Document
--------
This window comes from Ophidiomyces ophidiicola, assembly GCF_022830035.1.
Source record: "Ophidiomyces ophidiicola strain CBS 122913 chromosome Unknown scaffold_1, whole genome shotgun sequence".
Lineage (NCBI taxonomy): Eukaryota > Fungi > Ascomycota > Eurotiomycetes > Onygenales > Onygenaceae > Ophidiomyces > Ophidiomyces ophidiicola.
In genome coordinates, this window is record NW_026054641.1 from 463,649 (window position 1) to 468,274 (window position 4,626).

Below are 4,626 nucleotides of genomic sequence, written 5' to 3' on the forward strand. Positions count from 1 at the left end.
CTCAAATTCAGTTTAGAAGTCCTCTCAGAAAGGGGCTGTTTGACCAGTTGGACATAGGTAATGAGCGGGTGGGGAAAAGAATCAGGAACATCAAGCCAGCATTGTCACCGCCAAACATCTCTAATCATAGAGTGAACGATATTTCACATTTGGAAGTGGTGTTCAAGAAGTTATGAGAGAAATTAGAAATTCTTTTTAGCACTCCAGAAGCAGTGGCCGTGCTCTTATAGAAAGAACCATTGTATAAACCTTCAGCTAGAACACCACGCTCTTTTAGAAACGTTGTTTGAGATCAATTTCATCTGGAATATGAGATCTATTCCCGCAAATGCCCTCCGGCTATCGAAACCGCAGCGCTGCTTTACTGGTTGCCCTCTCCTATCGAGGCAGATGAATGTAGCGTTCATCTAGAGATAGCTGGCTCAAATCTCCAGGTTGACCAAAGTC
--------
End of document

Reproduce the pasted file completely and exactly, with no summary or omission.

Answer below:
This window comes from Ophidiomyces ophidiicola, assembly GCF_022830035.1.
Source record: "Ophidiomyces ophidiicola strain CBS 122913 chromosome Unknown scaffold_1, whole genome shotgun sequence".
Lineage (NCBI taxonomy): Eukaryota > Fungi > Ascomycota > Eurotiomycetes > Onygenales > Onygenaceae > Ophidiomyces > Ophidiomyces ophidiicola.
In genome coordinates, this window is record NW_026054641.1 from 463,649 (window position 1) to 468,274 (window position 4,626).

Below are 4,626 nucleotides of genomic sequence, written 5' to 3' on the forward strand. Positions count from 1 at the left end.
CTCAAATTCAGTTTAGAAGTCCTCTCAGAAAGGGGCTGTTTGACCAGTTGGACATAGGTAATGAGCGGGTGGGGAAAAGAATCAGGAACATCAAGCCAGCATTGTCACCGCCAAACATCTCTAATCATAGAGTGAACGATATTTCACATTTGGAAGTGGTGTTCAAGAAGTTATGAGAGAAATTAGAAATTCTTTTTAGCACTCCAGAAGCAGTGGCCGTGCTCTTATAGAAAGAACCATTGTATAAACCTTCAGCTAGAACACCACGCTCTTTTAGAAACGTTGTTTGAGATCAATTTCATCTGGAATATGAGATCTATTCCCGCAAATGCCCTCCGGCTATCGAAACCGCAGCGCTGCTTTACTGGTTGCCCTCTCCTATCGAGGCAGATGAATGTAGCGTTCATCTAGAGATAGCTGGCTCAAATCTCCAGGTTGACCAAAGTC